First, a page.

Top photo: Bill Ferguson, 87, attended the first peace walk 41 years ago. Photos by Barbara Nederpel.
The Council of Canadians Kamloops chapter hosted the 41st annual walk for peace this past Saturday (May 7).
In the lead-up to the event, chapter activist Anita Strong commented, “It is heartening to see so many local groups supporting this year’s walk [to make] the 41st anniversary a special event.” She has previously noted, “I think the people go away from an event like this and get inspired to do something, to join a group, to speak out. It makes me really happy that there is this kind of support.”
Promoting the event on Facebook, activist Michael Crawford posted, “This is the 41st year this event will be help in Kamloops. Bring a table and showcase your group’s involvement with peace, the environment, and social justice. Great music & speakers, children’s activities, and then the walk for peace.”
And Kamloops This Week noted, “This year, organizers have added a competition aimed at students, who can submit a creation that looks at the parade theme through poetry, prose, skits, humour, visual arts, music or any other format. There are four age groups: six to eight, nine to 12, 13 to 16 and older than 16. Group projects will also be accepted. Prizes will be awarded. Floats are also welcome in the parade, but must be powered by something other than fossil fuels, must reflect the theme and they must comply with walk regulations and Council of Canadians guidelines.”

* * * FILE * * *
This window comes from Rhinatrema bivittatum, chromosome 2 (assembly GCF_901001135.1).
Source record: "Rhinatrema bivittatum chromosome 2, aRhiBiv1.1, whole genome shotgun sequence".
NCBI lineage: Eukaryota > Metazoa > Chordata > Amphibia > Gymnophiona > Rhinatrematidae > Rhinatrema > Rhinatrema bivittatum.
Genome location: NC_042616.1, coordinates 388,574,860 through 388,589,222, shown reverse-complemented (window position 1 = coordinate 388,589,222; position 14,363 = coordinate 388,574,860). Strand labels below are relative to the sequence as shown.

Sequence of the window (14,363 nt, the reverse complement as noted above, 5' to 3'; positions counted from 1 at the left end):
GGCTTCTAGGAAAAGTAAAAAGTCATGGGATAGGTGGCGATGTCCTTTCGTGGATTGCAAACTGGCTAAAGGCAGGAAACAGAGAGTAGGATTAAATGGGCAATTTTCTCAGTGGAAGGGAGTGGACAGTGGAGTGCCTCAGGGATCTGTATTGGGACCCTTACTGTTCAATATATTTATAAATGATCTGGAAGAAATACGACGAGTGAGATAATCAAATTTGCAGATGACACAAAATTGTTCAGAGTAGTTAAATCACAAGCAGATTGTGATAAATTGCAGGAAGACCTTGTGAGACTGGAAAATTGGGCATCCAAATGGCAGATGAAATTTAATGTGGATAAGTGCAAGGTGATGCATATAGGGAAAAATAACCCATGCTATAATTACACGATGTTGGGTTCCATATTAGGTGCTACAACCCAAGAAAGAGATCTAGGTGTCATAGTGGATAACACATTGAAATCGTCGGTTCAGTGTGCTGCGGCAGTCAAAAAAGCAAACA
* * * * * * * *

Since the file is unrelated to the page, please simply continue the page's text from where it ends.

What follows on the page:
Barbara Nederpel, the emcee and President of the Kamloops and District Labour Council, says that it was the young people that made the day particularly special. “From the First Nations greeting by Jeffrey McNeil, to the incredibly talented musician, Jarrett Doherty, and the increased participation in the walk by so many young adults, it is inspiring to know that the next generation will continue the quest for peace, social justice, and environmental protection.”
The Council of Canadians chapter has hosted the peace walk for the past seventeen years.